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West Nile Virus Infections Increase in Georgia


The Georgia Department of Public Health has confirmed seven human cases of West Nile virus so far this year, including one death. Additionally, there has been one confirmed case of Eastern Equine Encephalitis (EEE) which resulted in death. EEE is rare illness in humans, and only a few cases are reported in the United States each year.

Georgians are urged to protect themselves from mosquito bites, particularly when they are outside this Labor Day weekend. Elmer Gray is with the UGA Cooperative Extension Service.

“The key to preventing any of this is to eliminate the standing water around our homes,” according to Gray. “Make sure the screens are intact on your screens and windows, your doors. Wear light-colored, loose fitting clothes, that make sure less attractive to the female mosquitoes, remember only the female mosquitoes bite, they’re biting to get blood to produce their eggs and then using EPA approved repellants.”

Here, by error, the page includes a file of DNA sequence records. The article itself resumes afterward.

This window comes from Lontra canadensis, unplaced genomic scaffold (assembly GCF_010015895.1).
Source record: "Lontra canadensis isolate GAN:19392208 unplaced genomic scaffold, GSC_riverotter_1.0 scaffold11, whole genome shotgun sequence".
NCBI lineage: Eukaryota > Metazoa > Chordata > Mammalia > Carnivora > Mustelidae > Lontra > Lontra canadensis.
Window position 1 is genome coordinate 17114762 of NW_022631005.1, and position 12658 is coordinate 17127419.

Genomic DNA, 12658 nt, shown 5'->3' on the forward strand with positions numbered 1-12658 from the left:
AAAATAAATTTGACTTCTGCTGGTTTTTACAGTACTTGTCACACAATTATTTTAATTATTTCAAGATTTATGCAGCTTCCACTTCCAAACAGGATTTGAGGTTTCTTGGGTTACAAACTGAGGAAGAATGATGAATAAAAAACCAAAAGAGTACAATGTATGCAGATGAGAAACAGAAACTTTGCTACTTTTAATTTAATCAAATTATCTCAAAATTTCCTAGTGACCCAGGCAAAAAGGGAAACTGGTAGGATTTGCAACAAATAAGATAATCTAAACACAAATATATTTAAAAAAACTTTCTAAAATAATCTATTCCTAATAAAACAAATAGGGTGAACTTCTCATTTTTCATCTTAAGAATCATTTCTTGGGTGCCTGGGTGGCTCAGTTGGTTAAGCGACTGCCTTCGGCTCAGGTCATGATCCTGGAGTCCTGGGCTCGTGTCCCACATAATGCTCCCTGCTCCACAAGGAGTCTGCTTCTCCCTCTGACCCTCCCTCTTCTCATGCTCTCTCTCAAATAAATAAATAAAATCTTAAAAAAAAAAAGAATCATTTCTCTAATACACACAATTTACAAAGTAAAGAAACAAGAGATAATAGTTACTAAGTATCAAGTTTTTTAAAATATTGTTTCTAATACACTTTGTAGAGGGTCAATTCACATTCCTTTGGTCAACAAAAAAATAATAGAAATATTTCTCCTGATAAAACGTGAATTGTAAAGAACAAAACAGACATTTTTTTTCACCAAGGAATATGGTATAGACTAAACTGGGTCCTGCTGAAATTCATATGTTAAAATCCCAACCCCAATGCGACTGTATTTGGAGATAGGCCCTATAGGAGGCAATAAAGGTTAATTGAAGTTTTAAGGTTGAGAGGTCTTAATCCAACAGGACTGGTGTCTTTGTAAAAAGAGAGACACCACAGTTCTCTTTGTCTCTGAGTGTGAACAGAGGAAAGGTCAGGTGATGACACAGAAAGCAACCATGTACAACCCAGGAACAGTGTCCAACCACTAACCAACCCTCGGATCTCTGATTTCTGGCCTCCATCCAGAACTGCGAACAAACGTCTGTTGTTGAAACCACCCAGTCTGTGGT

Mosquito season in Georgia typically lasts through October, sometimes longer depending on the weather.

The most effective way to protect against WNV infection and all mosquito-borne diseases is to prevent mosquito bites. Observe the “Five D’s of Prevention” during your outdoor activities this holiday weekend:

Department of Public Health tips:

Dusk/Dawn – Mosquitoes carrying WNV usually bite at dusk and dawn, so avoid or limit outdoor activity at these times.

Dress – Wear loose-fitting, long sleeved shirts and pants to reduce the amount of exposed skin.

DEET – Cover exposed skin with an insect repellent containing DEET, which is the most effective repellent against mosquito bites.

Drain - Empty any containers holding standing water because they are excellent breeding grounds for virus-carrying mosquitoes.

Doors – Make sure doors and windows are in good repair and fit tightly, and fix torn or damaged screens to keep mosquitoes out of the house.

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